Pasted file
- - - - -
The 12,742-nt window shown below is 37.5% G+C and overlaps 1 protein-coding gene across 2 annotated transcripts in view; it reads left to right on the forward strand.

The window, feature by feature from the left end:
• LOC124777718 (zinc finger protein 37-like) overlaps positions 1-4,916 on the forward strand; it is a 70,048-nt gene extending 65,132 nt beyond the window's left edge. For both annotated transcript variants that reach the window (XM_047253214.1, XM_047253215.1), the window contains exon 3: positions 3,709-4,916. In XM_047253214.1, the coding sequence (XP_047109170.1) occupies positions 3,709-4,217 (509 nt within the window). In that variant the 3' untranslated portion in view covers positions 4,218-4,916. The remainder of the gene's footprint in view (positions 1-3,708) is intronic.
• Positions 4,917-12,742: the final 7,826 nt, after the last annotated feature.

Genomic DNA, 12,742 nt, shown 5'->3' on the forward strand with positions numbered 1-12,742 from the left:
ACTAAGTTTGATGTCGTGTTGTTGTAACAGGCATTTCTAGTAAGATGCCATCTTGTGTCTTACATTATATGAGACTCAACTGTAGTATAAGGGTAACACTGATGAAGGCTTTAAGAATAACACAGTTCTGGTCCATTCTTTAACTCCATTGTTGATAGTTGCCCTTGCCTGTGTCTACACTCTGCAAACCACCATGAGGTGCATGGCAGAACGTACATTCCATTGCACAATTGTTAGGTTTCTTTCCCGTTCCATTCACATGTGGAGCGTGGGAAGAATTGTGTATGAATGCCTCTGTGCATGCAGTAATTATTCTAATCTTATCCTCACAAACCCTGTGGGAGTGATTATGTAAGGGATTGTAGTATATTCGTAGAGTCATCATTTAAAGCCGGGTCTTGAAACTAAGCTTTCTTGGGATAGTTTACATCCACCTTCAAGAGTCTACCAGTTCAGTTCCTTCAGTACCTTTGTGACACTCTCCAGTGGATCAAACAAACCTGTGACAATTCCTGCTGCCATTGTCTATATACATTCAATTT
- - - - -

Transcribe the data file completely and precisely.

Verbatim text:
The 12,742-nt window shown below is 37.5% G+C and overlaps 1 protein-coding gene across 2 annotated transcripts in view; it reads left to right on the forward strand.

The window, feature by feature from the left end:
• LOC124777718 (zinc finger protein 37-like) overlaps positions 1-4,916 on the forward strand; it is a 70,048-nt gene extending 65,132 nt beyond the window's left edge. For both annotated transcript variants that reach the window (XM_047253214.1, XM_047253215.1), the window contains exon 3: positions 3,709-4,916. In XM_047253214.1, the coding sequence (XP_047109170.1) occupies positions 3,709-4,217 (509 nt within the window). In that variant the 3' untranslated portion in view covers positions 4,218-4,916. The remainder of the gene's footprint in view (positions 1-3,708) is intronic.
• Positions 4,917-12,742: the final 7,826 nt, after the last annotated feature.

Genomic DNA, 12,742 nt, shown 5'->3' on the forward strand with positions numbered 1-12,742 from the left:
ACTAAGTTTGATGTCGTGTTGTTGTAACAGGCATTTCTAGTAAGATGCCATCTTGTGTCTTACATTATATGAGACTCAACTGTAGTATAAGGGTAACACTGATGAAGGCTTTAAGAATAACACAGTTCTGGTCCATTCTTTAACTCCATTGTTGATAGTTGCCCTTGCCTGTGTCTACACTCTGCAAACCACCATGAGGTGCATGGCAGAACGTACATTCCATTGCACAATTGTTAGGTTTCTTTCCCGTTCCATTCACATGTGGAGCGTGGGAAGAATTGTGTATGAATGCCTCTGTGCATGCAGTAATTATTCTAATCTTATCCTCACAAACCCTGTGGGAGTGATTATGTAAGGGATTGTAGTATATTCGTAGAGTCATCATTTAAAGCCGGGTCTTGAAACTAAGCTTTCTTGGGATAGTTTACATCCACCTTCAAGAGTCTACCAGTTCAGTTCCTTCAGTACCTTTGTGACACTCTCCAGTGGATCAAACAAACCTGTGACAATTCCTGCTGCCATTGTCTATATACATTCAATTT